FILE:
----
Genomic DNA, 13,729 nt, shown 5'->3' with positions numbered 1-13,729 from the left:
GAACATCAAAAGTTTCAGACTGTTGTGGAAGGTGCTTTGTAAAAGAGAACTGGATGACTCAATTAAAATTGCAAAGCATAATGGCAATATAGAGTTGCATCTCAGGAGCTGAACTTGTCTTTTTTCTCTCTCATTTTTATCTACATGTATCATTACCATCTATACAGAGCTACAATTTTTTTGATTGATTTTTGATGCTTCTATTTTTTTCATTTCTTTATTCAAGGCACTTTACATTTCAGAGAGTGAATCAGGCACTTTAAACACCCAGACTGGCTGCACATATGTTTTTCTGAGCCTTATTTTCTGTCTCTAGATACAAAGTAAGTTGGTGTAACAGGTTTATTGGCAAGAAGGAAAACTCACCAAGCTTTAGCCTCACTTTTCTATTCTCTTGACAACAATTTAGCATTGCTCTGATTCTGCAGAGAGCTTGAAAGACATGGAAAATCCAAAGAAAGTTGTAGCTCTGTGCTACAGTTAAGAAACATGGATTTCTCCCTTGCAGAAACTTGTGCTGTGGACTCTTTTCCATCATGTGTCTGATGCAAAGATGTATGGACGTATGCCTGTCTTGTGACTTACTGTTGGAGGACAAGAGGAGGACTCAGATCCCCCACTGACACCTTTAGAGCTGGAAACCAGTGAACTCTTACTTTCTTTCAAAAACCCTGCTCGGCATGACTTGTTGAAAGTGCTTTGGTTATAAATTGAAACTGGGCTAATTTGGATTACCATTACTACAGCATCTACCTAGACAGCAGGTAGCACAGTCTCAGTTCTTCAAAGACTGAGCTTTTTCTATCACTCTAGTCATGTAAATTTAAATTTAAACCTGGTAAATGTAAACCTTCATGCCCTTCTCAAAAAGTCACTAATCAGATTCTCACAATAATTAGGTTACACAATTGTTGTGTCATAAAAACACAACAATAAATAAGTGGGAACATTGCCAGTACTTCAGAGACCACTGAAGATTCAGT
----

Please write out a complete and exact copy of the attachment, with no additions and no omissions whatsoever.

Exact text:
Genomic DNA, 13,729 nt, shown 5'->3' with positions numbered 1-13,729 from the left:
GAACATCAAAAGTTTCAGACTGTTGTGGAAGGTGCTTTGTAAAAGAGAACTGGATGACTCAATTAAAATTGCAAAGCATAATGGCAATATAGAGTTGCATCTCAGGAGCTGAACTTGTCTTTTTTCTCTCTCATTTTTATCTACATGTATCATTACCATCTATACAGAGCTACAATTTTTTTGATTGATTTTTGATGCTTCTATTTTTTTCATTTCTTTATTCAAGGCACTTTACATTTCAGAGAGTGAATCAGGCACTTTAAACACCCAGACTGGCTGCACATATGTTTTTCTGAGCCTTATTTTCTGTCTCTAGATACAAAGTAAGTTGGTGTAACAGGTTTATTGGCAAGAAGGAAAACTCACCAAGCTTTAGCCTCACTTTTCTATTCTCTTGACAACAATTTAGCATTGCTCTGATTCTGCAGAGAGCTTGAAAGACATGGAAAATCCAAAGAAAGTTGTAGCTCTGTGCTACAGTTAAGAAACATGGATTTCTCCCTTGCAGAAACTTGTGCTGTGGACTCTTTTCCATCATGTGTCTGATGCAAAGATGTATGGACGTATGCCTGTCTTGTGACTTACTGTTGGAGGACAAGAGGAGGACTCAGATCCCCCACTGACACCTTTAGAGCTGGAAACCAGTGAACTCTTACTTTCTTTCAAAAACCCTGCTCGGCATGACTTGTTGAAAGTGCTTTGGTTATAAATTGAAACTGGGCTAATTTGGATTACCATTACTACAGCATCTACCTAGACAGCAGGTAGCACAGTCTCAGTTCTTCAAAGACTGAGCTTTTTCTATCACTCTAGTCATGTAAATTTAAATTTAAACCTGGTAAATGTAAACCTTCATGCCCTTCTCAAAAAGTCACTAATCAGATTCTCACAATAATTAGGTTACACAATTGTTGTGTCATAAAAACACAACAATAAATAAGTGGGAACATTGCCAGTACTTCAGAGACCACTGAAGATTCAGT